NBA Dreams: The Journey of Elton Brown

Ben GibsonSenior Analyst IAugust 16, 2008

We often forget when we watch our favorite college teams compete that these athletes are just kids.

They may have the bodies of giants, but the mind of someone still coming to grips with the world around them.

I know I could never handle the pressure and fame being an athlete entails—and we have all seen talented men fall under the crushing weight of expectations.

It's just not every day we see them climb back up.

Odds are if you're not a big Virginia or ACC fan, you've probably never heard of the name Elton Brown.

Of course, if you're a Virginia fan, he's probably a name you would like to forget.

Brown, whether deserved or not, became the symbol for everything wrong with Virginia basketball during the Pete Gillen era.

Brown was a big man with a big smile who had tons of potential.  Everyone had high hopes for him—as did the Cavaliers who began his freshman season ranked in the top five in the country. 

Well, that team soon fell apart for a myriad of reasons—and many people began to associate the team’s flaws with one man.

Brown was a tough rebounder, but he made dumb decisions.  He had a very low basketball IQ, and constantly had fans up in arms over costly turnovers. 

Brown may have finished with over 1,300 points in his Virginia career, but fans mostly remember his foolish attempts to shoot three-pointers that were air-mailed into the stands of University Hall.

Brown was also a terrible liability at the line.  In one of his final regular-season games at home against Maryland, Brown had a chance to tie the game in overtime.  He bricked the first shot, then air-balled the second one to cost the Cavaliers a chance at victory. 

Brown never played defense, a trait almost all of Gillen's players shared.  He was someone that the ACC big men were able to eat alive. Even though Brown did a good job being physical when he had to, that attitude was not consistent enough over 40 minutes to result in wins.

His biggest flaw, however, was his attitude.  Mentally, Brown was not ready to handle the physical gifts God has given him.

In other words, he often acted like a brat.

He pouted when Gillen would put him on the bench. He cursed out his fellow players and the referees.  Most distressing, he showed no desire to really improve his game.  His girth made it difficult for him to ever really hustle, and he soon became the bane of Virginia fans existence.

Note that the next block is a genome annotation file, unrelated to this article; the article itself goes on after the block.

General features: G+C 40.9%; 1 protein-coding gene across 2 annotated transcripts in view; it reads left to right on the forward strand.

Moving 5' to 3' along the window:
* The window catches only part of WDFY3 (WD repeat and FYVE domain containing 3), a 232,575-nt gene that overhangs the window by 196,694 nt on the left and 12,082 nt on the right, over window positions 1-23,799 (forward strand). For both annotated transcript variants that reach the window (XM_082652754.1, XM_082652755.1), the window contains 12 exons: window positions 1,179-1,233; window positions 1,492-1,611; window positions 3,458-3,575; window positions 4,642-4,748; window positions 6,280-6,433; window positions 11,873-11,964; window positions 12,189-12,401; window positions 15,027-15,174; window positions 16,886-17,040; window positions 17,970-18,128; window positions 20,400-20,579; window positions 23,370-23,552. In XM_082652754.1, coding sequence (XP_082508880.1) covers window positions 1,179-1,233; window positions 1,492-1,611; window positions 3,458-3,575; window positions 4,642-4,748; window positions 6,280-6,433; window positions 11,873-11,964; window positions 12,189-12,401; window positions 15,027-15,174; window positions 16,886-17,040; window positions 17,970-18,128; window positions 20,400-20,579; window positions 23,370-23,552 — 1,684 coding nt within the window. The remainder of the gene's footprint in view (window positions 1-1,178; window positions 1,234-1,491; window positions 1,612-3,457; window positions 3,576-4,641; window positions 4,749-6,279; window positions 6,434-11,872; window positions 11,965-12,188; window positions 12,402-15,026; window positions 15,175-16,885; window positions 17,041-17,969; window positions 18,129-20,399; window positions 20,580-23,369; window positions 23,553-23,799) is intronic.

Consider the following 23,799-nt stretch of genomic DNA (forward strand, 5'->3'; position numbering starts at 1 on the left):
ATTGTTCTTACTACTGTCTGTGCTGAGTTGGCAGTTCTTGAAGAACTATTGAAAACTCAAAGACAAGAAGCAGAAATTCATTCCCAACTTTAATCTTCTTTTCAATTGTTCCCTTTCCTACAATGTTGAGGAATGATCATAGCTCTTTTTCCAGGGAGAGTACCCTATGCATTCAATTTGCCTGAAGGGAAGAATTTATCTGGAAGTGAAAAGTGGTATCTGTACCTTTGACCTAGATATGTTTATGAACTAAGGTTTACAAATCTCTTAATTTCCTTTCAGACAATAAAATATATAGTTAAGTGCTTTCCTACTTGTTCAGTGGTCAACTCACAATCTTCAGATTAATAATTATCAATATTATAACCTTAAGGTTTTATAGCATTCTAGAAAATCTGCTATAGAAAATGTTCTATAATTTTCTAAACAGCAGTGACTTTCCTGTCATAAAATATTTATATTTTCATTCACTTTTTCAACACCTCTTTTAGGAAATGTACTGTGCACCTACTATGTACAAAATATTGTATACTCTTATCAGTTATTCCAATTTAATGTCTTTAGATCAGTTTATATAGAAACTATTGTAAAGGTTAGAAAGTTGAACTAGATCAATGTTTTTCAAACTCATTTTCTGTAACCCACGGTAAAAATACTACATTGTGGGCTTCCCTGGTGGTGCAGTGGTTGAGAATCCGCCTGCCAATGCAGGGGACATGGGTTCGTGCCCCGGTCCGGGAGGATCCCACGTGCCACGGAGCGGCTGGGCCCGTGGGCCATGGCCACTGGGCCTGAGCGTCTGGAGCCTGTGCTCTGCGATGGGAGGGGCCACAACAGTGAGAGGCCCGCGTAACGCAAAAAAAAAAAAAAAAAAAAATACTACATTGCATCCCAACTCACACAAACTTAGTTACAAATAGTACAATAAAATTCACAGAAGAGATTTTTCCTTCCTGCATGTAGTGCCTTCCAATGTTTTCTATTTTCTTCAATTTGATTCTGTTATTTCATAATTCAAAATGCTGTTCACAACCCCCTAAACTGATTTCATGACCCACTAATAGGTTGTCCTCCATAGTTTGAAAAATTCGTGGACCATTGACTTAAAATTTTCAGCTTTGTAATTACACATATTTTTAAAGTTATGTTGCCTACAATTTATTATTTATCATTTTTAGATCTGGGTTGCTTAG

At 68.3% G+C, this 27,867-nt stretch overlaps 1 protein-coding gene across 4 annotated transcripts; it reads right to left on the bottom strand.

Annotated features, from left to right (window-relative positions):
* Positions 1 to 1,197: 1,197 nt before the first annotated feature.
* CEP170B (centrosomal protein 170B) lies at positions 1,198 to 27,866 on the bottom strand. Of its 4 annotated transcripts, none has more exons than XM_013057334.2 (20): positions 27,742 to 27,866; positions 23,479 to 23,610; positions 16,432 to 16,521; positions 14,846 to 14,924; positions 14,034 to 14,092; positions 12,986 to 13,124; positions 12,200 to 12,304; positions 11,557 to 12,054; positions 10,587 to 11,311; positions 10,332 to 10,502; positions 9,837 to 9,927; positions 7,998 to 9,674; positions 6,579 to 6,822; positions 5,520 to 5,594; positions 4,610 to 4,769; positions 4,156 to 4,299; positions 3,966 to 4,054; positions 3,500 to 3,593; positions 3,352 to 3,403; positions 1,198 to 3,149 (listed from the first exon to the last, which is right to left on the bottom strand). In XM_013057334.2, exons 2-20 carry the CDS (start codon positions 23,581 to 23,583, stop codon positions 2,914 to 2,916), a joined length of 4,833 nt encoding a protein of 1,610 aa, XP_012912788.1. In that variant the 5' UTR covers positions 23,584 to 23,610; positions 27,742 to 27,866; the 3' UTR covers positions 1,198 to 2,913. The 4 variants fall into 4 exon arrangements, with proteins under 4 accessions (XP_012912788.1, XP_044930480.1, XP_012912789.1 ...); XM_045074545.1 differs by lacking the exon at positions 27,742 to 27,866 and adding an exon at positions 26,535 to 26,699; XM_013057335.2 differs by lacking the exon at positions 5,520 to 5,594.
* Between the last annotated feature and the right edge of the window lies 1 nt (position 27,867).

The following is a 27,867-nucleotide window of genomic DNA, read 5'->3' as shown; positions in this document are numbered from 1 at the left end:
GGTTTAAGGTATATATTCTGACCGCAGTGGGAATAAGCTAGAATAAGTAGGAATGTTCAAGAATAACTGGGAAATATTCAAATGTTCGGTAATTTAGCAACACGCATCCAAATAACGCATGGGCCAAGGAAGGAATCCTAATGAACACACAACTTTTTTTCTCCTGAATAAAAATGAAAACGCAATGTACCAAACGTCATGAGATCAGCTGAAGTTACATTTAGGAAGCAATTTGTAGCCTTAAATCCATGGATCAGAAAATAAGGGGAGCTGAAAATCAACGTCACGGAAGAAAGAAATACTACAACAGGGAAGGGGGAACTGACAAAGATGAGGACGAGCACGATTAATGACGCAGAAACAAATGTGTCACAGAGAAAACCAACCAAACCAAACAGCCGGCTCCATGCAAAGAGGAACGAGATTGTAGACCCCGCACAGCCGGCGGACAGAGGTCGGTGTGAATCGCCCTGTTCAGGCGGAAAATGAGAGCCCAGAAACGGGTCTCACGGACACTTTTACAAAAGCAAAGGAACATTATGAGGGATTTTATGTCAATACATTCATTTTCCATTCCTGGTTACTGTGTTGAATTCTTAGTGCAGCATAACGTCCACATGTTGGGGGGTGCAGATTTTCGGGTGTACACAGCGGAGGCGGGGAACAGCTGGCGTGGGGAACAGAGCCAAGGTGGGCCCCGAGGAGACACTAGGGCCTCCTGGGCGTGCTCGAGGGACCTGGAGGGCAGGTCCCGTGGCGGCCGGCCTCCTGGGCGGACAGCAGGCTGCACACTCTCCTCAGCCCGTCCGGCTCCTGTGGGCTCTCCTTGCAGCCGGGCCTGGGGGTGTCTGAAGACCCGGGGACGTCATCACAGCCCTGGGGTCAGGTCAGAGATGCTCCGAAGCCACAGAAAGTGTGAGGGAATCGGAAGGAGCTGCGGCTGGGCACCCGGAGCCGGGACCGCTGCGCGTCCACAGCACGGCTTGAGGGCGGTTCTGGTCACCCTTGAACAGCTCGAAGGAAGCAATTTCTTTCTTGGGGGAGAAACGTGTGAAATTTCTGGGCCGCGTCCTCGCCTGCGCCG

People wondered how someone so immature could captain a team.

To this day, I have never seen a college player receive such ire from his home crowd as Brown—and I’m not the only one.

Brown did lower his weight, but still did not seem willing to commit to the weight room and the game film to reach his full potential.  He was more content to blame others for the fall of the program and feel sorry for himself than to actually do something about it.

He had the ego of a Brett Favre and the reputation of a Kyle Boller.

Brown had entered Virginia with fans on a high as the Cavaliers had reached the postseason and a number-five seed.  He left with a combined team record of 69-57, 22-43 in the ACC.

His career also had one more embarrassing finish—Brown was arrested for brandishing a weapon at a local mall in Charlottesville after an altercation.  He ended up spending 10 days in jail, and really seemed to be heading down the wrong path. 

Brown went undrafted in the 2005 NBA Draft, and many considered this to be yet another story of a gifted athlete who wasted his talent.

Then a funny thing happened—Elton Brown grew up.

In a recent interview with the Denver Nuggets media, Brown called his time at UVA “The best four years of his life.”


It taught him that if he really wanted his dream of playing in the NBA to come true, no one was going to hand it to him.  He was going to have to reach the big time the old fashioned way—earning it.

Brown has been all over the map trying to impress the right people at the right team.

He began his career in Greece, then made his way to the NBDL where he found some real success.

Brown averaged a double-double his last two years in the NBDL and made it to the All-Star game both times—once being named the MVP for his stellar performance.

All the while, he was traveling around the United States, living off of $30,000 and dreaming of a better life. 

Clearly, that gives a man some time to think about the past—and Brown has learned his lesson.

If you need proof of this metamorphosis, listen to what the scouts are saying:

Brown is known as a relentless and physical force who plays bigger than he is and will do all the little things. 

He is not concerned about putting up big offensive numbers; he just wants to give his team a chance to win.

They also rave about his ability to listen and work with coaches to improve.

What a difference three years make.

Brown did find some real success last year in Israel, as his team, the Hapoel Holon, won a championship.  That also gave him another chance to mature.

Brown admitted at first all he cared about was the paycheck, and he was frustrated over being cut from the NBA roster earlier that year.  Eventually, he bonded with his teammates and was able to enjoy probably the biggest accomplishment in his professional career.

Still, all of that is just fuel to the fire of making it to the NBA.

Brown was one of the last players cut by the New York Knicks in 2006, and met similar frustration last season by the L.A. Lakers.

This summer, Brown was trying to find a spot with the Denver Nuggets.

He has received positive reviews, but that magical call still remains elusive for the 6'9", 255-lb. forward.

Time will tell what the future holds for Elton Brown, a man who has experienced and learned more than any of us could ever imagine.

He has experienced joy, heartbreak, anxiety and confidence but now Virginia fans can experience something too: pride.

Good luck, Elton Brown.